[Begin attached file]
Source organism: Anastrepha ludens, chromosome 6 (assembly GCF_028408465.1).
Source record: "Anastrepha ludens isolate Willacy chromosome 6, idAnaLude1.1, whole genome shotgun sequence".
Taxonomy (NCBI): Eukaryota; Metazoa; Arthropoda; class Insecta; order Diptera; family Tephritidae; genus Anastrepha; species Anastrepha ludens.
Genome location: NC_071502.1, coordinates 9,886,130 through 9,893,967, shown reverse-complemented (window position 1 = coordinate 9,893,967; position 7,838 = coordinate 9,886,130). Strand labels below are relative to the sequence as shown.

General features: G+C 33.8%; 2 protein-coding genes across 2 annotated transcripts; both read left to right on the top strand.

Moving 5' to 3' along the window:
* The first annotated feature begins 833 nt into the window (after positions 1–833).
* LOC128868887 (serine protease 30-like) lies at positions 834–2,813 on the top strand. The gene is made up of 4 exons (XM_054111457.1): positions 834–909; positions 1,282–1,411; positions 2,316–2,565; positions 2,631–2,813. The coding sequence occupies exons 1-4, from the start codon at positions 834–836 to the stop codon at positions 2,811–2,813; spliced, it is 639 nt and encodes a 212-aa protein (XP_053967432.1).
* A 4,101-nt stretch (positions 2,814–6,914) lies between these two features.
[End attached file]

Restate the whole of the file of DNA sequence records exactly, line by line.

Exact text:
Source organism: Anastrepha ludens, chromosome 6 (assembly GCF_028408465.1).
Source record: "Anastrepha ludens isolate Willacy chromosome 6, idAnaLude1.1, whole genome shotgun sequence".
Taxonomy (NCBI): Eukaryota; Metazoa; Arthropoda; class Insecta; order Diptera; family Tephritidae; genus Anastrepha; species Anastrepha ludens.
Genome location: NC_071502.1, coordinates 9,886,130 through 9,893,967, shown reverse-complemented (window position 1 = coordinate 9,893,967; position 7,838 = coordinate 9,886,130). Strand labels below are relative to the sequence as shown.

General features: G+C 33.8%; 2 protein-coding genes across 2 annotated transcripts; both read left to right on the top strand.

Moving 5' to 3' along the window:
* The first annotated feature begins 833 nt into the window (after positions 1–833).
* LOC128868887 (serine protease 30-like) lies at positions 834–2,813 on the top strand. The gene is made up of 4 exons (XM_054111457.1): positions 834–909; positions 1,282–1,411; positions 2,316–2,565; positions 2,631–2,813. The coding sequence occupies exons 1-4, from the start codon at positions 834–836 to the stop codon at positions 2,811–2,813; spliced, it is 639 nt and encodes a 212-aa protein (XP_053967432.1).
* A 4,101-nt stretch (positions 2,814–6,914) lies between these two features.